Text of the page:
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Rains no match for Blue Ridge Parkway’s leaves

The iconic Linn Cove Viaduct winds through a High Country autumn. With many leaves having already changed on Grandfather Mountain, experts are expecting this weekend to offer leaf-lookers some prime viewing.
The iconic Linn Cove Viaduct winds through a High Country autumn. With many leaves having already changed on Grandfather Mountain, experts are expecting this weekend to offer leaf-lookers some prime viewing. Grandfather Mountain Stewardship Foundation

Most leaves along the Blue Ridge Parkway survived the recent strong storms that struck the mountains and the rest of the Carolinas, and visitors are in for some spectacular colors in the Boone and Blowing Rock areas now.

Some leaves fell off birch and yellow poplar trees, “but most held onto their leaves,” Howie Neufeld, plant physiologist for Appalachian State University, said of the parkway’s more than 100 species of trees.

If the storms had come this week, he said, far more leaves would have fallen because of their age.

This has been the peak week for colors from Blowing Rock to Grandfather Mountain, mainly elevations of 3,000 to 4,500 feet, Neufeld said. The farther south you drive, the longer the leaves will take to peak.

Colors in Great Smoky Mountains National Park will take at least another week to peak, while Chimney Rock and Asheville should start coloring the last week of October, Neufeld said.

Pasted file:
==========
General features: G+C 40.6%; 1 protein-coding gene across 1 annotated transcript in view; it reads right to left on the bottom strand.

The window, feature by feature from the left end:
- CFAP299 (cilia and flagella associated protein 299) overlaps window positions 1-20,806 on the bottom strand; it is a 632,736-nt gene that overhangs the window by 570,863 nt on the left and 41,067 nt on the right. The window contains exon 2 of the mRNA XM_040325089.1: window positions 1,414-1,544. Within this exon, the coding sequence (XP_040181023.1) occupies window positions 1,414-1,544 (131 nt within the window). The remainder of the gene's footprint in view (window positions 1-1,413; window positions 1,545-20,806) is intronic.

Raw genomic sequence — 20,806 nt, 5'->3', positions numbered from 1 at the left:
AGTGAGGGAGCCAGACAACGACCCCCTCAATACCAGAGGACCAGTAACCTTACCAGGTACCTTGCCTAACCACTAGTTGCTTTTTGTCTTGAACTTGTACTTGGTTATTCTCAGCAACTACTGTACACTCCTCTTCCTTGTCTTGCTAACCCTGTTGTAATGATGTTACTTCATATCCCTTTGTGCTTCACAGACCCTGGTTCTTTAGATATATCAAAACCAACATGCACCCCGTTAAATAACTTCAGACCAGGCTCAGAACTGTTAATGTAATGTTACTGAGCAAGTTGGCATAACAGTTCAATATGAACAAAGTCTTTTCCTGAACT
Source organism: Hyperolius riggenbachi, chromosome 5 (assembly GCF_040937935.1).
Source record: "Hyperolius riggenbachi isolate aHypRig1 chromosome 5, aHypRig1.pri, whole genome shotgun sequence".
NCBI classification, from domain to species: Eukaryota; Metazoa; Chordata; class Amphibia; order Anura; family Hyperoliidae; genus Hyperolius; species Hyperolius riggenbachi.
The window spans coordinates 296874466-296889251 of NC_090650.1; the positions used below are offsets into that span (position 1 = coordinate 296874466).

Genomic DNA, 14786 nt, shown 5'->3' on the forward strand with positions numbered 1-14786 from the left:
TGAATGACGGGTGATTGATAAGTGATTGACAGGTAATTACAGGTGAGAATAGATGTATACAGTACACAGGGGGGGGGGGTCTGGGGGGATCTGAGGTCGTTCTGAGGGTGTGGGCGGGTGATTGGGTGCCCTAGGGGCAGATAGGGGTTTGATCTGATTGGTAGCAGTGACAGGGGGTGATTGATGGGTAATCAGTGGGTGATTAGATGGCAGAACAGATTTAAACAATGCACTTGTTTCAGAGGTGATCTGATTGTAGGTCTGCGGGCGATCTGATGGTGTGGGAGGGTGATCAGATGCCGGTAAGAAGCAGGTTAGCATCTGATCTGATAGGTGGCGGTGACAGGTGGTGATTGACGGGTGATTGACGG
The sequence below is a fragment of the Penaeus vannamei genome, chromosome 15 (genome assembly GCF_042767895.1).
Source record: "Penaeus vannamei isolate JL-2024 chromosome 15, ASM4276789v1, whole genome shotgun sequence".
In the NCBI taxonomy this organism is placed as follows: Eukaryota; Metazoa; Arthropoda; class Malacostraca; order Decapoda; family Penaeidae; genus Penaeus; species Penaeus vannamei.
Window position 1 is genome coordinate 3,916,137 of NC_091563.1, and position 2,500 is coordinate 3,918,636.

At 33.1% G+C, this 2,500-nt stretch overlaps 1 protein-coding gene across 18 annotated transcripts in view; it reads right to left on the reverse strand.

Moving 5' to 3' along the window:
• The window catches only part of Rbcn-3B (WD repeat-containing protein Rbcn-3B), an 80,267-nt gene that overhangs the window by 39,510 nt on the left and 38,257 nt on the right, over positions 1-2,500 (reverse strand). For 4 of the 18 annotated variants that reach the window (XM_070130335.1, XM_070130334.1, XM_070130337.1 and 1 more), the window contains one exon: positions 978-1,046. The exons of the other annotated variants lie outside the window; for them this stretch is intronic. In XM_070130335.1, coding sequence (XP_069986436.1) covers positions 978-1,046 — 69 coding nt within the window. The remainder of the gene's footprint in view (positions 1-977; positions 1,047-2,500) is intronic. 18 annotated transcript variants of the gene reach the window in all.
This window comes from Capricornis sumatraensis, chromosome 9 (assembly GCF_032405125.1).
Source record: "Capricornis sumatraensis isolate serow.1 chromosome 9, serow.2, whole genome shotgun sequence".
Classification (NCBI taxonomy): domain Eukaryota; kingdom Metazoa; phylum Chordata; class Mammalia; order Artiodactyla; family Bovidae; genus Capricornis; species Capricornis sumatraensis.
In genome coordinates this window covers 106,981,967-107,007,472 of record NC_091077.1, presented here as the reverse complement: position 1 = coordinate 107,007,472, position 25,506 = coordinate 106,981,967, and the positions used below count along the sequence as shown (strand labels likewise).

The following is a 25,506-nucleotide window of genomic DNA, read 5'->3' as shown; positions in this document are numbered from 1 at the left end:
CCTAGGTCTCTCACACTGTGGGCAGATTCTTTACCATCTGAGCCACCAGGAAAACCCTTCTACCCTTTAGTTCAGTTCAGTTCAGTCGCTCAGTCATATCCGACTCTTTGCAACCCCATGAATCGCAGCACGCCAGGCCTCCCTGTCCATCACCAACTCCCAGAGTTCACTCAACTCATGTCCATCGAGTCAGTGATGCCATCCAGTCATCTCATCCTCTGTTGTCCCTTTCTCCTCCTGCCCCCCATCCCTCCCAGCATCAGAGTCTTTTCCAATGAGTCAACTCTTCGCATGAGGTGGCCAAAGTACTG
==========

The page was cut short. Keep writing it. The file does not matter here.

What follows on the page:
To avoid the crowds of fellow leaf admirers, Neufeld suggests viewing the colors on weekdays, or earlier in the morning on weekends.

Neufeld recommends these spots, most of them on the parkway:

▪  Rough Ridge Overlook, at parkway mile post 302.8, north of Linville and south of Blowing Rock. Enjoy a hike along a trail from the parking area.

▪  Linn Cove Viaduct, at mile post 304 on the parkway. Walking trails start at the visitor center at the south end of the viaduct, travel beneath and beside the viaduct and connect with the parkway’s trail network.

▪  Thunder Hill Overlook, at parkway mile post 290.4 north of Blowing Rock. The overlook offers an expansive view from 3,795 feet.

▪  Elk Knob State Park, 10 miles north of Boone in Watauga County. The park opened in 2003 featuring one of the highest peaks in North Carolina’s high country at 5,520 feet. The park, one of the newest in the state, is on Meat Camp Road off N.C. 194.

▪  Craggy Gardens, at mile post 364 about 20 miles north of Asheville on the parkway. Stay in the parking area or hike one of the trails to soak in views of the Blue Ridge leading west into Tennessee or east toward central North Carolina.

Joe Marusak: 704-358-5067, @jmarusak

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